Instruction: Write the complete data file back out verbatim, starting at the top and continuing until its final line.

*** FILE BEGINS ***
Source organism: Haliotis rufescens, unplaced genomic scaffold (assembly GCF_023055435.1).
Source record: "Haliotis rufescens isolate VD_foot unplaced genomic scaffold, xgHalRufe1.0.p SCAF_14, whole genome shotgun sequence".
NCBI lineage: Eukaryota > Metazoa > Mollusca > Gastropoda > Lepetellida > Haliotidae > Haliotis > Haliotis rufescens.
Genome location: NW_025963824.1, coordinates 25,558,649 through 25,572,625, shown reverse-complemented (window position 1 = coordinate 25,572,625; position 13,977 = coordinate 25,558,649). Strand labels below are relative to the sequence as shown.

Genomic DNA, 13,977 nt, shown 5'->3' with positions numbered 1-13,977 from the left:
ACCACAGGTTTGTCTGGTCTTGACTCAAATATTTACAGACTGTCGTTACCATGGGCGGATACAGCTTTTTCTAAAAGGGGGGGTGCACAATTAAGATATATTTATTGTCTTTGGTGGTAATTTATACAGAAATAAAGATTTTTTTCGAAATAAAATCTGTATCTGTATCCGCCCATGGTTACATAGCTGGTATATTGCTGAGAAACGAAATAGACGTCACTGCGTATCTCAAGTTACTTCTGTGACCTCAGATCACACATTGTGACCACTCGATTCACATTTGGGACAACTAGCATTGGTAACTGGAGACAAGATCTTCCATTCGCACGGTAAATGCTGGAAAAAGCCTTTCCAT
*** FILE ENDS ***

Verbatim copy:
Source organism: Haliotis rufescens, unplaced genomic scaffold (assembly GCF_023055435.1).
Source record: "Haliotis rufescens isolate VD_foot unplaced genomic scaffold, xgHalRufe1.0.p SCAF_14, whole genome shotgun sequence".
NCBI lineage: Eukaryota > Metazoa > Mollusca > Gastropoda > Lepetellida > Haliotidae > Haliotis > Haliotis rufescens.
Genome location: NW_025963824.1, coordinates 25,558,649 through 25,572,625, shown reverse-complemented (window position 1 = coordinate 25,572,625; position 13,977 = coordinate 25,558,649). Strand labels below are relative to the sequence as shown.

Genomic DNA, 13,977 nt, shown 5'->3' with positions numbered 1-13,977 from the left:
ACCACAGGTTTGTCTGGTCTTGACTCAAATATTTACAGACTGTCGTTACCATGGGCGGATACAGCTTTTTCTAAAAGGGGGGGTGCACAATTAAGATATATTTATTGTCTTTGGTGGTAATTTATACAGAAATAAAGATTTTTTTCGAAATAAAATCTGTATCTGTATCCGCCCATGGTTACATAGCTGGTATATTGCTGAGAAACGAAATAGACGTCACTGCGTATCTCAAGTTACTTCTGTGACCTCAGATCACACATTGTGACCACTCGATTCACATTTGGGACAACTAGCATTGGTAACTGGAGACAAGATCTTCCATTCGCACGGTAAATGCTGGAAAAAGCCTTTCCAT